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Hitsville USA: Motown Studios, Detroit, Michigan. Photo courtesy Michael Ochs Archives.

The Lowdown

On the fiftieth anniversary of the release of Marvin Gaye’s sociopolitical epic What’s Going On, Motown engineer Bob Olhsson discusses the finer details of recording the singer’s masterpiece.

published online
Originally published in Digital Content
By Chris Williams

“Thirty-five minutes and thirty-eight seconds of artistic prophecy” is perhaps the best way to describe Marvin Gaye’s magnum opus, What’s Going On. During the recording phase of this album, there was an assemblage of musicians and engineers working around the clock to complete it. Alongside Gaye was Bob Olhsson, a seasoned engineer who had been working in Motown Records’ recording studio Hitsville USA since 1965. His expertise became a valuable asset while assisting other engineers in setting up the groundbreaking equipment that captured Gaye’s inimitable talent at Hitsville USA and Golden World Studios in Detroit.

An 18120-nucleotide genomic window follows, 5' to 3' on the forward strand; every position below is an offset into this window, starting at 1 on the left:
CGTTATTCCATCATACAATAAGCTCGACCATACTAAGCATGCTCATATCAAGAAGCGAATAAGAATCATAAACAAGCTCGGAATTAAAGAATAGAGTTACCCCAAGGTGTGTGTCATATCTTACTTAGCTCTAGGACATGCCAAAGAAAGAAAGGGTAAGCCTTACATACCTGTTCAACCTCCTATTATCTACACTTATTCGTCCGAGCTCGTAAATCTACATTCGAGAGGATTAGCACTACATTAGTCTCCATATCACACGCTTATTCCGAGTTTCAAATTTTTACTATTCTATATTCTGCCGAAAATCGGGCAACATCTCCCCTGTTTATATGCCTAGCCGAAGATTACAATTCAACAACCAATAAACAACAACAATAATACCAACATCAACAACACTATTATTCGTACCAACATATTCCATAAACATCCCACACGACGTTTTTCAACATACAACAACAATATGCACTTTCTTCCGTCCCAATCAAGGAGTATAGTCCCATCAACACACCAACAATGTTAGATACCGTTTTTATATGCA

But before we delve into Bob Olhsson’s role in this masterpiece, some background. The late 1960s was a turbulent time period in United States history. After the assassinations of Dr. Martin Luther King Jr. and Robert F. Kennedy in 1968, Black America was at a perilous crossroads going into the new decade. The Vietnam anti-war movement sprung up across college campuses and in major cities, resulting in the killings of protesting students at Kent State University and Jackson State University in 1970 by the National Guard and state police. During this same juncture, Marvin Gaye experienced a tremendous loss when his Motown Records labelmate, Tammi Terrell, collapsed in his arms while they were performing at Hampden-Sydney College in Hampden-Sydney, Virginia, in October 1967. Over the next couple years Terrell underwent several surgeries to treat her brain tumor but unfortunately, she never regained full health and passed away six weeks before her twenty-fifth birthday in March 1970.